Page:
Federal safety regulators investigate nearly 20,000 Nissan LEAF electric cars for airbag failures.

Posted in Investigations

Nissan LEAF 'Passenger Airbag Off' Investigation Opened
Federal safety regulators investigate nearly 20,000 Nissan LEAF electric cars for airbag failures.

— A Nissan LEAF "passenger airbag off" investigation has been opened into 2011-2012 LEAF cars with occupant classification system (OCS) sensors that fail and deactivate the passenger airbags.

About 19,500 LEAF electric cars are included in the investigation headed by the National Highway Traffic Safety Administration (NHTSA).

The safety agency received a petition to investigate 2011 Nissan LEAF cars after owners complained about passenger airbags that switched off when they should have been active.

LEAF customers report illuminated airbag warning lights for the front passenger seats due to failures of the airbag sensors, also called "mats."

The petitioner says the average cost to repair the passenger airbag problem is at least $3,000 and in some cases will cost at least $5,000. Once the passenger airbag indicates the system is turned off, the only way to replace the sensor is to replace the passenger seat.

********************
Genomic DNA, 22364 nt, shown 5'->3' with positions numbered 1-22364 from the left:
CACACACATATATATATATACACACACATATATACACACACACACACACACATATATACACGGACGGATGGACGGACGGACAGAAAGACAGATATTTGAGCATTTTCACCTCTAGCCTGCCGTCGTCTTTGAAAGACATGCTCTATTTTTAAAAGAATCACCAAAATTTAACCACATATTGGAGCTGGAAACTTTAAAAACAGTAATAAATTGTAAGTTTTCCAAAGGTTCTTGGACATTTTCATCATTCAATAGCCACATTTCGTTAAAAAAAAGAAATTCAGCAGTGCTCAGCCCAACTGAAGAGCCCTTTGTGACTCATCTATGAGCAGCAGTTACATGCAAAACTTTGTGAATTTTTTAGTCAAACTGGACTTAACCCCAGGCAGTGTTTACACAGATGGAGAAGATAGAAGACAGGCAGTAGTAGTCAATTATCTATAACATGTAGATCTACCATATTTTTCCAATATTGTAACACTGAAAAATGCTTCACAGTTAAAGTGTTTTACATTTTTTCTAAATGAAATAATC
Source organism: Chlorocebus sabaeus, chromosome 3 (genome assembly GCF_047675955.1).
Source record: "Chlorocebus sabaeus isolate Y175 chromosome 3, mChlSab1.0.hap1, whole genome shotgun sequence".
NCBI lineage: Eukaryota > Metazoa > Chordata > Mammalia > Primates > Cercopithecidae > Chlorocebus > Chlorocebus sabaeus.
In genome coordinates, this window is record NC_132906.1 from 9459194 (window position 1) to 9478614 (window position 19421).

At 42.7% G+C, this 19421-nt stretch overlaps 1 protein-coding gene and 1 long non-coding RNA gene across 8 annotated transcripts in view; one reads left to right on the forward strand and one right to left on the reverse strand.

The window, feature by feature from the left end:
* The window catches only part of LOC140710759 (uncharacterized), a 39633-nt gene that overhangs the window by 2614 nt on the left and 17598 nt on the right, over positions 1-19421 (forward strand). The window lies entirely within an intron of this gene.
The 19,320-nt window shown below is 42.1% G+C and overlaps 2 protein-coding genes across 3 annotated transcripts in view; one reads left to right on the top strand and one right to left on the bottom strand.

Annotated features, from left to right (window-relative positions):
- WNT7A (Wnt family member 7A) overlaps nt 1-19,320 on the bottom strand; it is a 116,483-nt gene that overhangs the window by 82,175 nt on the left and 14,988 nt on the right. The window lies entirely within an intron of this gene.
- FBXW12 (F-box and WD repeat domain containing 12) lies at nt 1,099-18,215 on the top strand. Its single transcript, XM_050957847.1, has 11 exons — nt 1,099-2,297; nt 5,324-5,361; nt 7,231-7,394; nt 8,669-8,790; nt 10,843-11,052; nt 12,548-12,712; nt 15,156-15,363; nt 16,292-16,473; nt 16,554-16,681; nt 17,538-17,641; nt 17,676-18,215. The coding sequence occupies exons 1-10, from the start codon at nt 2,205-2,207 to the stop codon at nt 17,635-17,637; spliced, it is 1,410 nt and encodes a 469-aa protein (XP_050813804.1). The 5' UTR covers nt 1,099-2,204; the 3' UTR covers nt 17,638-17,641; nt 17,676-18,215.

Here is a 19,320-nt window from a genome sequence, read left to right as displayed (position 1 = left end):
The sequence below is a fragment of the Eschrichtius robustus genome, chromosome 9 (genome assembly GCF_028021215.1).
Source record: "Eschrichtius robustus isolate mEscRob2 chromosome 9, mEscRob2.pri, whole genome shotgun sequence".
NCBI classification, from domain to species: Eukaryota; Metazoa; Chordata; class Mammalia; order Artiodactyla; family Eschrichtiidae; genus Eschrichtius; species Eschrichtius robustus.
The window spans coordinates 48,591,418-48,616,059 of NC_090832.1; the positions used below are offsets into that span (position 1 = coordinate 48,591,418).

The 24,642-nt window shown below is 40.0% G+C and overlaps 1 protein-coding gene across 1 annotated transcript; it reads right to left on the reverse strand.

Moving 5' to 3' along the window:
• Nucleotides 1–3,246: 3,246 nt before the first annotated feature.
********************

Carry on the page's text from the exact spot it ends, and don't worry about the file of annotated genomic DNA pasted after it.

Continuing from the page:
One Nissan LEAF owner told NHTSA the occupant sensor failed and showed the diagnostic trouble code, B1013. The customer was told the entire seat would need to be replaced for $3133.51.

Another LEAF driver complained about the airbag warning light illuminating and showing B1018 as the trouble code, indicating failure of the passenger occupancy sensor. The code was reset but days later the trouble code reappeared and couldn't be reset.

The customer was told it would cost at least $3,000 to fix the passenger airbag problem, an amount more than half the value of the entire car. According to the LEAF owner, they contacted Nissan but the automaker refused to pay anything toward repairs.

Nissan recalled 2013-2016 LEAFs in 2016 because of airbag problems, but 2011-2012 models weren't included because the passenger airbag occupant classification systems are different.

The defect petition requests an investigation into 2011 LEAF cars, but NHTSA determined 2012 LEAFs use the same airbag sensors for the passenger seats, then in 2013 Nissan changed the design for the sensing systems.

NHTSA says there are no reports of injuries or fatalities related to the airbags deactivating as the warning lights activate, but safety regulators say the investigation is needed to determine if Nissan should recall nearly 20,000 cars.

CarComplaints.com will update our website with results of the Nissan LEAF passenger airbag investigation.

CarComplaints.com has customer complaints about the 2011 Nissan LEAF, 2012 Nissan LEAF and other LEAF model years.


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